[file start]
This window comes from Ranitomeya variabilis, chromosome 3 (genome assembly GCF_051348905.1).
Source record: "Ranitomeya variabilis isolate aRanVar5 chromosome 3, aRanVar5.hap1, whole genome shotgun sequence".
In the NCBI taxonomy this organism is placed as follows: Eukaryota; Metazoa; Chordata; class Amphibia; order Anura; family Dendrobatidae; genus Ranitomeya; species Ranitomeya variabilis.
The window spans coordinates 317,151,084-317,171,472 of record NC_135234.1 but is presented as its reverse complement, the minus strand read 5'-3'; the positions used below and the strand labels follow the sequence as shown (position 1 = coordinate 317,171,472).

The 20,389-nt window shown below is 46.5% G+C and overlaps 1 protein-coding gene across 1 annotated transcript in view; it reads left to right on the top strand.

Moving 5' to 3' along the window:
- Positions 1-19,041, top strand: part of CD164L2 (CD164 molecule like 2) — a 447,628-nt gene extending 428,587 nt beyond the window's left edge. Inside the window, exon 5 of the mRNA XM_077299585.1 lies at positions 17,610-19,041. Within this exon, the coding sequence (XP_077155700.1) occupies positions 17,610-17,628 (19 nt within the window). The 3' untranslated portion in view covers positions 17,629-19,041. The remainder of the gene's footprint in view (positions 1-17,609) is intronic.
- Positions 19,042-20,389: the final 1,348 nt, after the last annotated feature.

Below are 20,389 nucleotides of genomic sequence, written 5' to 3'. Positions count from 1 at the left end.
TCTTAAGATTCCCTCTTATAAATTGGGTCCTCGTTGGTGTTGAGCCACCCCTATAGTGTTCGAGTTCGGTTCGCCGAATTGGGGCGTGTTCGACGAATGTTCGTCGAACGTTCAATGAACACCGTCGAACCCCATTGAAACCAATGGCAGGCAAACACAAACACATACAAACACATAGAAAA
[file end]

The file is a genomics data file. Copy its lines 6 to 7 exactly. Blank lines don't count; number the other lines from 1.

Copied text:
Moving 5' to 3' along the window:
- Positions 1-19,041, top strand: part of CD164L2 (CD164 molecule like 2) — a 447,628-nt gene extending 428,587 nt beyond the window's left edge. Inside the window, exon 5 of the mRNA XM_077299585.1 lies at positions 17,610-19,041. Within this exon, the coding sequence (XP_077155700.1) occupies positions 17,610-17,628 (19 nt within the window). The 3' untranslated portion in view covers positions 17,629-19,041. The remainder of the gene's footprint in view (positions 1-17,609) is intronic.